There's been a tsunami of reporting on Molycorp (NASDAQOTH:MCPIQ) lately as the stock has taken yet another leg down. From a 52-week high of about $8, the stock closed at $1.92 on July 21, down 76%. It appears that bankruptcy fears and the possible need for an equity raise are main drivers of the recent plunge.
In fact, the recent high close on the stock of $2.94 on June 19 happened to be the exact day that Moody's Investors Service downgraded the debt of Molycorp to Caa2 -- Moody's bond ratings range from C to AAA. Any rating below BBB is considered speculative grade, and bonds with ratings that aren't investment grade are known as "high yield" or "junk" bonds. At Caa2, Molycorp is way, way down into the junk bond realm! This is important to understand, because when the bonds of a company become deeply distressed, an entirely new set of very sophisticated, professional investors enter the scene. It's vitally important that retail investors understand that the game has changed. It's no longer only about production rates, costs and realized prices -- it's now a detailed game of chess with a number of expert players.
Of course, this game of chess didn't just begin last month, Molycorp has been a financial mess for years. However, a July 9 Bloomberg article pointed out that Apollo Global Management LLC added to its holdings of Molycorp convertible bonds due in 2016. According to the article, "The New York-based firm is betting holders of the convertible notes won't receive a full recovery in a default, putting those lenders in control of a restructuring and in line to take over the company's equity."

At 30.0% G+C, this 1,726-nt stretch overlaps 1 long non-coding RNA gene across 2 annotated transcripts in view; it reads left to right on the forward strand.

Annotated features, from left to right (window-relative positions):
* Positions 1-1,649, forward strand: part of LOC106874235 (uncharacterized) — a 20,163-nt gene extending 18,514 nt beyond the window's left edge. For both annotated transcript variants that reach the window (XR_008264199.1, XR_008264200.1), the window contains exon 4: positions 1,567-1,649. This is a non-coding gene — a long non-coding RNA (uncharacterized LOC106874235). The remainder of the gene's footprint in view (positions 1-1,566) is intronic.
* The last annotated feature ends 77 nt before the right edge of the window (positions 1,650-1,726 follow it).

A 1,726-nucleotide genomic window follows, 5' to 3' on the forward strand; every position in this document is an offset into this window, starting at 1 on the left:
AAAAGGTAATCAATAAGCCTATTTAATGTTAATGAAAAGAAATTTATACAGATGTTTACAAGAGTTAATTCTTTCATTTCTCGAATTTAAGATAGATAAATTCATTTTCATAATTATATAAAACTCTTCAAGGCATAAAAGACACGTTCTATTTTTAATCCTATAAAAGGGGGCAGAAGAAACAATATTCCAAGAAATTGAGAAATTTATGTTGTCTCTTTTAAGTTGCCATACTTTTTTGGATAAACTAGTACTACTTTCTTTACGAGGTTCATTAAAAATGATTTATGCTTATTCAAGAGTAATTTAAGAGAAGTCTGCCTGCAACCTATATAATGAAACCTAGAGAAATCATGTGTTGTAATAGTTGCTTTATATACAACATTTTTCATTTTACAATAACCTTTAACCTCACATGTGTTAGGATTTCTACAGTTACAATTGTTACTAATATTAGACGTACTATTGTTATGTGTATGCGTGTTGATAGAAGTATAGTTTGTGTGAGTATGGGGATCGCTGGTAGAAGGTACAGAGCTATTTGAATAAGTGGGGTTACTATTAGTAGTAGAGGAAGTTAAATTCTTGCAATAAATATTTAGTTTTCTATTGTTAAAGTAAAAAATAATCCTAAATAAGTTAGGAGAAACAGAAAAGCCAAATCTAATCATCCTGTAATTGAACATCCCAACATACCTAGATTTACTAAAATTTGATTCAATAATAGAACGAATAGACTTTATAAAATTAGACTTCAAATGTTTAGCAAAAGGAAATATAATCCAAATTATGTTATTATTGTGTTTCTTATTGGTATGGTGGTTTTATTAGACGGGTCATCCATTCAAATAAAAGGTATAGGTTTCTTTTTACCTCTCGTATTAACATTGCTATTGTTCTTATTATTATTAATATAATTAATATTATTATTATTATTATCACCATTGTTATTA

Anyone following the financials knows that Molycorp is in big trouble. Moody's reported that the company roughly $1.5 billion on the Mountain Pass project compared to an original estimate of only $800 million. Cost overruns and delays are the death of many mining projects. Moody's reported that for the 12 months ending March 31, 2014, earnings before interest, taxes, depreciation, and amortization, or EBITDA, was a negative $140 million, and operating cash flow was a negative $240 million over that same period. With debt at over $1 billion and interest expense of more than $100 million, this obviously can't continue. Make no mistake, some aspects of the story are improving. Capital expenditures going forward will be far lower, and the company's production rate has been increasing. The question is, will Molycorp be a day late and a dollar short?
Not worth much in a bankruptcy...
Yes, the game has changed and lawyers, financial firms, and vulture investors are perhaps best suited to play. Retail investors need to understand that they are up against people and firms with large checkbooks and in some cases even larger egos. In the vast majority of cases, a company's stock is wiped out in bankruptcy. This is just a fact -- it has nothing to do with Molycorp in particular. Holders of the company's debt, (secured bonds, unsecured bonds, convertible bonds) and trade creditors/vendors all have claims on the assets of the defaulted company. Even some classes of bondholders might not recover 100% of their claims if the assets don't cover all the debt.